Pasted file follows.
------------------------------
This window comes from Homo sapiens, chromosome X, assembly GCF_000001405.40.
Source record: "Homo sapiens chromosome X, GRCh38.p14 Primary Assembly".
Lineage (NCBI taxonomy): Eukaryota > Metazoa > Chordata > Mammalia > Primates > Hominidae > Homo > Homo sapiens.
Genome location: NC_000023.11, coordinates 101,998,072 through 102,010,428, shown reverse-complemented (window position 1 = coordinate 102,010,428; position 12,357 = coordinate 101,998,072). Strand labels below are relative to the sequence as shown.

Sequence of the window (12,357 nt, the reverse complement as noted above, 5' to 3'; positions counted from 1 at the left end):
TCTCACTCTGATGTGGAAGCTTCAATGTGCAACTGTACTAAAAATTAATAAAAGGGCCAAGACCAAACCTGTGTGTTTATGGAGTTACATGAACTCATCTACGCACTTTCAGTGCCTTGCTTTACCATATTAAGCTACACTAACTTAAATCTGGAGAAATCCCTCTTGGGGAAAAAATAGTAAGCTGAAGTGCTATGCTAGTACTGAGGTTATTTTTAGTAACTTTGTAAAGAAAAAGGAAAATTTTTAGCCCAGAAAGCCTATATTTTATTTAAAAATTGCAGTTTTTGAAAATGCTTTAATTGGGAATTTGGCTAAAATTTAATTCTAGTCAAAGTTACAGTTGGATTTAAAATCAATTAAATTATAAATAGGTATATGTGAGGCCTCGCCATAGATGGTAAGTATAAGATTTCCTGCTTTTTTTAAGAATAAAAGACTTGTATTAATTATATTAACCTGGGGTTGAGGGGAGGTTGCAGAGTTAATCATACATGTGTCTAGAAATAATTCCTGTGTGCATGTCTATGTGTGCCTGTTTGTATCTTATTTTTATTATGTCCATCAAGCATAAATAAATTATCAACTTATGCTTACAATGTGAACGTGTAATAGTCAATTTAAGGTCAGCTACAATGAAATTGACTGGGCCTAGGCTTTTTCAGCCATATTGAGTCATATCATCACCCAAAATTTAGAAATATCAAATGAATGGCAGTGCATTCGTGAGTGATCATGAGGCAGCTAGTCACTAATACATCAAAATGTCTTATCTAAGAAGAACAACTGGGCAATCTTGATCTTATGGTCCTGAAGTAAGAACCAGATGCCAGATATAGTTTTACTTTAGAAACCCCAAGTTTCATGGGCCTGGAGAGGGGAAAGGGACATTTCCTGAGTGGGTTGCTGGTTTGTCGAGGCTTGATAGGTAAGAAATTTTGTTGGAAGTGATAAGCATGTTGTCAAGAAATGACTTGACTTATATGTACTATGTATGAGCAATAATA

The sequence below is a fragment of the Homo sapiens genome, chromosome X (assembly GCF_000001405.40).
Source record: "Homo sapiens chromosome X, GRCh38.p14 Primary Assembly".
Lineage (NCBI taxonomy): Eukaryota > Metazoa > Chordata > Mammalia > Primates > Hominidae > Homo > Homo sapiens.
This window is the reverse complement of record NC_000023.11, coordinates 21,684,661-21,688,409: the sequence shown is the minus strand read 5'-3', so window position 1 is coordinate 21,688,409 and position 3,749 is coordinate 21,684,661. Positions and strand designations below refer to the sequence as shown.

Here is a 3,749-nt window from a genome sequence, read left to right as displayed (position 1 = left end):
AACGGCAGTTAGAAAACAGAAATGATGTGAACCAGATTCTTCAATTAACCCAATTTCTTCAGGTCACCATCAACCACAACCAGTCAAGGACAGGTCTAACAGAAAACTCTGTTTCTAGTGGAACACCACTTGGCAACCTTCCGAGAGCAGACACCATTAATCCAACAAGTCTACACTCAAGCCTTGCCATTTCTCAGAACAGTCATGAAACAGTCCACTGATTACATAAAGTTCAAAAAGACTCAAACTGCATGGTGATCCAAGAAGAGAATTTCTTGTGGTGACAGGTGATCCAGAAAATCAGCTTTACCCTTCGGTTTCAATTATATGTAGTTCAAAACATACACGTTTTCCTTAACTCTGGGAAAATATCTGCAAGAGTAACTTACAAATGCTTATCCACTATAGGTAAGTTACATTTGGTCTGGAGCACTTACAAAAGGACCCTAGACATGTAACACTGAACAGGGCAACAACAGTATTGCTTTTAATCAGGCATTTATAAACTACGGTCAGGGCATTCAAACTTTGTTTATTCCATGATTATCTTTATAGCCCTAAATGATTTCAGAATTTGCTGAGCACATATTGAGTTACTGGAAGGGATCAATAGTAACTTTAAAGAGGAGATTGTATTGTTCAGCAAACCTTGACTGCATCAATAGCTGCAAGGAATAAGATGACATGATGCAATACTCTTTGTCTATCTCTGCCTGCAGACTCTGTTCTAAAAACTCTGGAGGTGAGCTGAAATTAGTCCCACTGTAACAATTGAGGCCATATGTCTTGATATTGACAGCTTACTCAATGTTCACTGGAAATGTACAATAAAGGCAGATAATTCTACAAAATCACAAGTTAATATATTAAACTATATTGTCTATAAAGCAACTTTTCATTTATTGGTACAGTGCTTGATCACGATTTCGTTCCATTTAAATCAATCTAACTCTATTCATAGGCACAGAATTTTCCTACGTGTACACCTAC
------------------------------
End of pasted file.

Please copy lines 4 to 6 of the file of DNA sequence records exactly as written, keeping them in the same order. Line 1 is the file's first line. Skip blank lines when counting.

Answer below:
Genome location: NC_000023.11, coordinates 101,998,072 through 102,010,428, shown reverse-complemented (window position 1 = coordinate 102,010,428; position 12,357 = coordinate 101,998,072). Strand labels below are relative to the sequence as shown.

Sequence of the window (12,357 nt, the reverse complement as noted above, 5' to 3'; positions counted from 1 at the left end):
TCTCACTCTGATGTGGAAGCTTCAATGTGCAACTGTACTAAAAATTAATAAAAGGGCCAAGACCAAACCTGTGTGTTTATGGAGTTACATGAACTCATCTACGCACTTTCAGTGCCTTGCTTTACCATATTAAGCTACACTAACTTAAATCTGGAGAAATCCCTCTTGGGGAAAAAATAGTAAGCTGAAGTGCTATGCTAGTACTGAGGTTATTTTTAGTAACTTTGTAAAGAAAAAGGAAAATTTTTAGCCCAGAAAGCCTATATTTTATTTAAAAATTGCAGTTTTTGAAAATGCTTTAATTGGGAATTTGGCTAAAATTTAATTCTAGTCAAAGTTACAGTTGGATTTAAAATCAATTAAATTATAAATAGGTATATGTGAGGCCTCGCCATAGATGGTAAGTATAAGATTTCCTGCTTTTTTTAAGAATAAAAGACTTGTATTAATTATATTAACCTGGGGTTGAGGGGAGGTTGCAGAGTTAATCATACATGTGTCTAGAAATAATTCCTGTGTGCATGTCTATGTGTGCCTGTTTGTATCTTATTTTTATTATGTCCATCAAGCATAAATAAATTATCAACTTATGCTTACAATGTGAACGTGTAATAGTCAATTTAAGGTCAGCTACAATGAAATTGACTGGGCCTAGGCTTTTTCAGCCATATTGAGTCATATCATCACCCAAAATTTAGAAATATCAAATGAATGGCAGTGCATTCGTGAGTGATCATGAGGCAGCTAGTCACTAATACATCAAAATGTCTTATCTAAGAAGAACAACTGGGCAATCTTGATCTTATGGTCCTGAAGTAAGAACCAGATGCCAGATATAGTTTTACTTTAGAAACCCCAAGTTTCATGGGCCTGGAGAGGGGAAAGGGACATTTCCTGAGTGGGTTGCTGGTTTGTCGAGGCTTGATAGGTAAGAAATTTTGTTGGAAGTGATAAGCATGTTGTCAAGAAATGACTTGACTTATATGTACTATGTATGAGCAATAATA